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The City Itemizer.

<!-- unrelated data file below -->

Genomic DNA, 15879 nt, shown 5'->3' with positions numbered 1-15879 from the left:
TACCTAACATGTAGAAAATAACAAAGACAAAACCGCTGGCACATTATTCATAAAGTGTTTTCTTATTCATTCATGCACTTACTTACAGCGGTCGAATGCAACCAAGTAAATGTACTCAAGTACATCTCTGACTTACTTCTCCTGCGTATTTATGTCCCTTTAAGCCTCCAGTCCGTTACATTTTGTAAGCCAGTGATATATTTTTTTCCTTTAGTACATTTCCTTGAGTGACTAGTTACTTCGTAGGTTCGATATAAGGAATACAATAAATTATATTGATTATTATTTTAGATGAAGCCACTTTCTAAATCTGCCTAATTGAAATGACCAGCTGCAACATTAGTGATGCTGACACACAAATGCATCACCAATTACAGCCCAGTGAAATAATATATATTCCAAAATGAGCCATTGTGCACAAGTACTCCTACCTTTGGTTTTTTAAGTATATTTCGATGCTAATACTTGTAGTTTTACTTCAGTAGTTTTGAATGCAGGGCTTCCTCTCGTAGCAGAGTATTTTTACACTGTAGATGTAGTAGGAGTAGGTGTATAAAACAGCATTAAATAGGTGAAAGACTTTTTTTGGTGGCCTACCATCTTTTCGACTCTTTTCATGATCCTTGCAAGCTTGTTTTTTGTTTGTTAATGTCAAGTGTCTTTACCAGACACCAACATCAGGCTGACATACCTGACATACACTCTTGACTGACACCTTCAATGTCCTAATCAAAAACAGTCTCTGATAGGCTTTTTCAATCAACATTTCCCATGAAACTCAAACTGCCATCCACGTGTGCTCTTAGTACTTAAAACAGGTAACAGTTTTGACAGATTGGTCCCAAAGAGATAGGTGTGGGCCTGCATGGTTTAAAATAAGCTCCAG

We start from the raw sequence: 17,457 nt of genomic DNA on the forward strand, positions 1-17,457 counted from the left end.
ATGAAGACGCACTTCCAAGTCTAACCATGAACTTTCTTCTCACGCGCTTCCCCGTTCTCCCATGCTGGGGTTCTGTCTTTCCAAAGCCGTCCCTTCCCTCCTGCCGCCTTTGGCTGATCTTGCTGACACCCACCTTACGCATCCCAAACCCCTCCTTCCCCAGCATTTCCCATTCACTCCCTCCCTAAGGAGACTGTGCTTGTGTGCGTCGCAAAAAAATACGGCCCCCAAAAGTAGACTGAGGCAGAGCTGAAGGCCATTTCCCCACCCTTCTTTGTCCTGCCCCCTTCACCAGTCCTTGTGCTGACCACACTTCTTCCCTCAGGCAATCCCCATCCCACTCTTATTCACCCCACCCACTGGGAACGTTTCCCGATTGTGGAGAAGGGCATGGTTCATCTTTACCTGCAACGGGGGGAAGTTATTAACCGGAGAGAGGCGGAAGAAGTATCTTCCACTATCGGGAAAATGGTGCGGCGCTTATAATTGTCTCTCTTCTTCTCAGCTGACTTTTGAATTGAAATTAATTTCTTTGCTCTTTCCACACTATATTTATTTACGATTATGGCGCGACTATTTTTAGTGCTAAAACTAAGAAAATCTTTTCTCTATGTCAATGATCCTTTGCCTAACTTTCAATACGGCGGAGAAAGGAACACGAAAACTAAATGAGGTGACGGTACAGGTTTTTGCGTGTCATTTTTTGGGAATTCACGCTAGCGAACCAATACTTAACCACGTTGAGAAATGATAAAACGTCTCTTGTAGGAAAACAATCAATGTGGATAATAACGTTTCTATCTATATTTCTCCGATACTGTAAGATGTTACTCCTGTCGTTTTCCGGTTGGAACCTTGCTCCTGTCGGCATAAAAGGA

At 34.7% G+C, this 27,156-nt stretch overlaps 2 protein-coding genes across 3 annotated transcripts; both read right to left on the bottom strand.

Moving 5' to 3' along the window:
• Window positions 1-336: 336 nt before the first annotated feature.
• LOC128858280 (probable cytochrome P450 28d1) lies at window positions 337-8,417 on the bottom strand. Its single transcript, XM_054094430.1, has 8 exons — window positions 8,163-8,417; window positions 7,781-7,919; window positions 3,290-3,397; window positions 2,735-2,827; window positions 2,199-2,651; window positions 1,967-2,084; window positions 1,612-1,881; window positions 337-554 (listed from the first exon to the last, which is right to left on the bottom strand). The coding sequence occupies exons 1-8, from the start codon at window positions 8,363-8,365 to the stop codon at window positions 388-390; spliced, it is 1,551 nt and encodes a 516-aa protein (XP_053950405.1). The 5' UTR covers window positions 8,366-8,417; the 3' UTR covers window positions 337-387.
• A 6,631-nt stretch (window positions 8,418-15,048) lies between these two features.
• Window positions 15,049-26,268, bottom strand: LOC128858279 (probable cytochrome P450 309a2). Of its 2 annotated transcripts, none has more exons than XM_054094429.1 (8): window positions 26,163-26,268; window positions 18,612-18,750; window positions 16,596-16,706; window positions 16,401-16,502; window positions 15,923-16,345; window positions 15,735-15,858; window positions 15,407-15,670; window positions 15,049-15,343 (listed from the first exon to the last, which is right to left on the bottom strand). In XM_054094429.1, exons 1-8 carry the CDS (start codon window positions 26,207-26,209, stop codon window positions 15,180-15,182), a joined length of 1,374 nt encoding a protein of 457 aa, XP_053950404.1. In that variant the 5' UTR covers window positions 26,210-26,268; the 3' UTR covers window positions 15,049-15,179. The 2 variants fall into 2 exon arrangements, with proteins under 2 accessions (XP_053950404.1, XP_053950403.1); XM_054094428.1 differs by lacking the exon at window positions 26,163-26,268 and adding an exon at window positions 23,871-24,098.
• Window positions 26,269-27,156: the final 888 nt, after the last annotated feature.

H. A. LEE. Editor "Devoted to the Interest of the Editor, Exclusively." $1.00 T«t VOLUME, 19 WATER VALLEY, MISS., MAY 15, 1913. NUMBER 30 Does it? Who Says It? The following extract from the pen of Lora S. LaMance we take from the little book, “Destroying the Destroyer.” It gives some in teresting figures which we want our readers to see: Who says prohibition is a fail ure? The brewer and distiller? Yes, they say it. Who else says it? The saloonkeeper and the bar tender? Yes, they say it, and say it a dozen times a day. The sot in the gutter? Yes, he says it', and he certainly looks like it was a failure. The man who violates the liquor laws? Certainly he snys it, and does all in his power to make it so. Tbe whiskey drug gist? Yes, both of them are the chief abettors in their community .of that very state, of affairs. Who says prohibition is a fail ure? The gambler? Yes, he says it, and he associates with the very set that would make it a failure. The whole set of boot-leggers, joint-keepers and blind-tiger men, they say it. Of course they do, and do their best to make it so. What does the United States Government say? Fifty miles of saloons closed in 1908, and the liquor bill less the year before by $17,000,(XX) 00. That's going some. And in 1009. forty-one saloons closed « day. Sixty miles of them closed in the year, over two mil lion less barrels of whiskey drunk, and the estimate drink bill lowered by $412,000,000.00. What do the liquor men say among themselves? Julius Lieb man, the l^ead of the Uuited Brew ery of the United States in an address to the brewers in June, 1909, said that the prohibition wave has cutrailed the output of beer in the United States over five million barrels in eighteen months’ time. In a private tetter to a saloon keeper friend, one of the largest wholesale wineries in the country lamented that “Here in Virginia we are lighting for our very exis tence; if this thing continues much longer we shall all be broke, even if we win.” Which may not be an over-grammatical sentence but one plain to understand. The writer continues: “In the last year we have lost over $300,000.00 of established trade, legislated out of existence.” Do you ever say that prohibi ts a failure? Think a minute. Do you want to train with the crowd that is always saying this? Use your common sense. If as much whiskey is sold under pro hibition as under license, in the name of common sense, why do not all the saloou-keepers work for prohibition, save their license mpney, and sell as much as ever? When they move heaven and earth to defeat prohibition and pour out money like water to do this they acknowledge by their actions that prohibition prohibits altogether too well to suit them Why Not Pension Worthy Mothers? John Wilson, a plasterer lived happily with his wife and two small children in his own home in the suburbs of a city. One day he disappeared, leaving his wife to face the cold world, short of money and weakened by the anxiety and the strain of maternity consequent upon the birth of a third child soon after his desertion. To be with her children Mrs. Wilson sought work she could bring into her home and became a laundre'ks. Her average earnings were barely five dollars a week. That sum hardly provided food. She lost her home and went to live in three tiny rooms. For four years she toiled for her children. Then she appealed to the Juvenile Court for help, “I don’t want you to take my children from me,” she told the judge. “I will not part with them under any circumstan ces. What I ask is that the state give me the amount of money that it would have to spend for my chil dren if they were put in an insti tution. With that help, I could take good care of them and help them grow up to be good men and women.” Do you think she got what she asked for? “You are a good mother,” the judge told her, “and you deserve the assistance you ask for. I am sorry to say that it canuot be given There is no provision in our laws for such assistance. The only way I can legally help you is by put ting your children in a home for orphans.” What this mother had asked for was that the state, instead of spend ing so much per capita for her children's maintenance in an insti tution, should give her the same amount of money for her children’s maintenance in their own home. In short, she had asked for what is techinally known as a mother’s pension. Last November, the women of Boise met and organized a Moth er’s Pension Association, The object of this association, as stated in its constitution, is “to join with other organizations in assisting unfortunate mothers to provide for children dependent upon them, and especially to prevent the sep aration of children from worthy mothers,” The membership is to consist of “women willing to give their time, strength and means in assisting women less fortunate than themselves.” At the same time the womeu will present a bill to the State Legislature askiug, not for moth ers’ pensions, mark you, but for a